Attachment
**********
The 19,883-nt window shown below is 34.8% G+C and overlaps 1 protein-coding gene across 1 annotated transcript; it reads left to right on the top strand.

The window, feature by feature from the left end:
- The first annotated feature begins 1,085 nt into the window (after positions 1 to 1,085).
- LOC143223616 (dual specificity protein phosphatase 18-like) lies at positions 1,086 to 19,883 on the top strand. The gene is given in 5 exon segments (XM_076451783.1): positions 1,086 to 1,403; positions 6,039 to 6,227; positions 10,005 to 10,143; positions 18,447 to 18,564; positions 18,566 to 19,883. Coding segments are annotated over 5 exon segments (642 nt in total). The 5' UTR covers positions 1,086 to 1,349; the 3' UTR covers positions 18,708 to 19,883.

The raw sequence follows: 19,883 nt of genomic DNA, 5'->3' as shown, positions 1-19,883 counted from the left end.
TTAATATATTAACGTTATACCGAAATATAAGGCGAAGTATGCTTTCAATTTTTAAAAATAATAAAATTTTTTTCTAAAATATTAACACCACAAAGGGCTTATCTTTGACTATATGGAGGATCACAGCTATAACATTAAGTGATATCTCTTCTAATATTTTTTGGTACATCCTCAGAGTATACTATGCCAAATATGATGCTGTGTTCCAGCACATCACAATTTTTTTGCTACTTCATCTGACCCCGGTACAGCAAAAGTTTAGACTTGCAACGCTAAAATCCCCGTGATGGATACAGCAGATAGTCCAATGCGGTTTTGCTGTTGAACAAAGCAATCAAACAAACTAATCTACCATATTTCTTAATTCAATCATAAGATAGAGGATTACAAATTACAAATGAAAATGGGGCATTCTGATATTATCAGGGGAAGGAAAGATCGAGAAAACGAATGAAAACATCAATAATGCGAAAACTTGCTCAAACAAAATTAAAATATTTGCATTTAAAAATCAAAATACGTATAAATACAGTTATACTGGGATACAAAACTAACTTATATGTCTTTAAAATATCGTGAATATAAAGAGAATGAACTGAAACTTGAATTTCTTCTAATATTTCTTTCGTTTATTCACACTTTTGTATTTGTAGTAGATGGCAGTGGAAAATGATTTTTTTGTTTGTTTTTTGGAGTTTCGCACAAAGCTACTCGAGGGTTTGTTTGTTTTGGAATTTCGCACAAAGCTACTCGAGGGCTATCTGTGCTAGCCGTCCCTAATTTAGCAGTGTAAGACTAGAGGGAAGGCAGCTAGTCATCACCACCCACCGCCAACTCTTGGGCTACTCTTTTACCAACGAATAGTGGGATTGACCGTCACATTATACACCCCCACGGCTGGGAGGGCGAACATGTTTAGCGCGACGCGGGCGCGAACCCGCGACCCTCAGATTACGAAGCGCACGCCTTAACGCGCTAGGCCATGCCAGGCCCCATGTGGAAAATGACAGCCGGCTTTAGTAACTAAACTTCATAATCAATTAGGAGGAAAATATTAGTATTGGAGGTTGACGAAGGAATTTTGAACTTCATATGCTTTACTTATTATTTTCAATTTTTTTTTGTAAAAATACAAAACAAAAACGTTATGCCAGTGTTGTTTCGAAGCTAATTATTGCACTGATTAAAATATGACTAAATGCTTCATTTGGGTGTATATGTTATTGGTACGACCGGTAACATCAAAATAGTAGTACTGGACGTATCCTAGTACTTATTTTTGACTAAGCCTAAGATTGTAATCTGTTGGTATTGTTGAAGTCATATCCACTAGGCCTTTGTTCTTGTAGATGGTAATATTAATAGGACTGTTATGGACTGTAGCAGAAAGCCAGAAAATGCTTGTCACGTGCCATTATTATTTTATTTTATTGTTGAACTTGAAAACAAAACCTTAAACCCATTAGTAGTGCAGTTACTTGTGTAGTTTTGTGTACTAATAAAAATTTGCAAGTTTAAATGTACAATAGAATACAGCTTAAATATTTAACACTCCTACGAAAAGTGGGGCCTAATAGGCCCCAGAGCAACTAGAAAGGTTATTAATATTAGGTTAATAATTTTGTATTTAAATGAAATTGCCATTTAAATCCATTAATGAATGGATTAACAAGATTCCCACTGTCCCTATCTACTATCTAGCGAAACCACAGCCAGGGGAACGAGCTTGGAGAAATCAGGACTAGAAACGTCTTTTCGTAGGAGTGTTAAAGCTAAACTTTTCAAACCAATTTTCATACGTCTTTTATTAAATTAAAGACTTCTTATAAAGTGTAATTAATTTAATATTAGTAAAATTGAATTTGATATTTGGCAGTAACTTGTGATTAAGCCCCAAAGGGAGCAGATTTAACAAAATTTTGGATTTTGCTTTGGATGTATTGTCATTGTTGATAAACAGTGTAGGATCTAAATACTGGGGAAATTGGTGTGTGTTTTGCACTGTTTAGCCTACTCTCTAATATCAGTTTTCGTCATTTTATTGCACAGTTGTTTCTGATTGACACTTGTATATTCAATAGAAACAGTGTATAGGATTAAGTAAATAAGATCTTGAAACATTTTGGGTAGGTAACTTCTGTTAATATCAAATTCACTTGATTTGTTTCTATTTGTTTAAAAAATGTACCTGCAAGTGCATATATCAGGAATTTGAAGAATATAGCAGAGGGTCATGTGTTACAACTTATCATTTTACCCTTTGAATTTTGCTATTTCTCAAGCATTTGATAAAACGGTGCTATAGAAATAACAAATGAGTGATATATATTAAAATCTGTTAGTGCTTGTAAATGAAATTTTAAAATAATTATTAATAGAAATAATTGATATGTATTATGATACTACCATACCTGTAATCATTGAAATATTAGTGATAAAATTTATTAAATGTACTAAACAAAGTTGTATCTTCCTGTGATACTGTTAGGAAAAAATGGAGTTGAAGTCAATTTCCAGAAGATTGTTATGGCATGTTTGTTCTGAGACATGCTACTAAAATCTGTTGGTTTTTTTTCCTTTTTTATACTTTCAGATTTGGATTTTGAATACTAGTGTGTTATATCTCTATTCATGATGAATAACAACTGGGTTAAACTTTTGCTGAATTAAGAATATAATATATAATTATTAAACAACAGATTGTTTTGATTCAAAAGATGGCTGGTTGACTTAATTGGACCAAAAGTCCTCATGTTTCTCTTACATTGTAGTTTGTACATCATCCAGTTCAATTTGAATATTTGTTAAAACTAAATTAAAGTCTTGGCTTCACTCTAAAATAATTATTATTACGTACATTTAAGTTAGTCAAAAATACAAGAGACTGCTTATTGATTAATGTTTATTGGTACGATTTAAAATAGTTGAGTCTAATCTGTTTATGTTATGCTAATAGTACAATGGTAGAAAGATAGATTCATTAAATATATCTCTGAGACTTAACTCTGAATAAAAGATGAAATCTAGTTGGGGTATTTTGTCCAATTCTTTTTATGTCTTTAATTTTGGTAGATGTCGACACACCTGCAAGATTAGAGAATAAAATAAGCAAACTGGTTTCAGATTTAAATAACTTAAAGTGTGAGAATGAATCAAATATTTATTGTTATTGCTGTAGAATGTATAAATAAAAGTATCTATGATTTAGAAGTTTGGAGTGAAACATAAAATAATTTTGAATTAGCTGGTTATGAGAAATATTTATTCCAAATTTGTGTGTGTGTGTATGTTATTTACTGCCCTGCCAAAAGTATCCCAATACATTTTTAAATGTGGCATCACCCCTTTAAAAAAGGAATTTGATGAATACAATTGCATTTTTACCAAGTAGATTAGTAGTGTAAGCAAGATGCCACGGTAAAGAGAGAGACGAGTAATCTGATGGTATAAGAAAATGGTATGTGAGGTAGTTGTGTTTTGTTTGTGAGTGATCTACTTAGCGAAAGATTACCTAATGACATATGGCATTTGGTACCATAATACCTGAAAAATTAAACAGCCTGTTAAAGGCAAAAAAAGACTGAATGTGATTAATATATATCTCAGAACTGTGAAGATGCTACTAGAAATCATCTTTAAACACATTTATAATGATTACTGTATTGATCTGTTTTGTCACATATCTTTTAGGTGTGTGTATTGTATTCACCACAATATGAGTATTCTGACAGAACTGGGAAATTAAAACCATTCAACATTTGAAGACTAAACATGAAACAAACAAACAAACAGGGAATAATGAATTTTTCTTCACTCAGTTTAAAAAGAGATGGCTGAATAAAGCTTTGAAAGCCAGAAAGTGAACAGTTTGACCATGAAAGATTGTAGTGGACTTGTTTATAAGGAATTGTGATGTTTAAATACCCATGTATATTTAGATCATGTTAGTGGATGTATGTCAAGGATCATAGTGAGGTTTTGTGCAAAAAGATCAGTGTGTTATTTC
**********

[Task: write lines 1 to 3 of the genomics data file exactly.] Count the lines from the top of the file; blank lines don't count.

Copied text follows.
The 19,883-nt window shown below is 34.8% G+C and overlaps 1 protein-coding gene across 1 annotated transcript; it reads left to right on the top strand.

The window, feature by feature from the left end:
- The first annotated feature begins 1,085 nt into the window (after positions 1 to 1,085).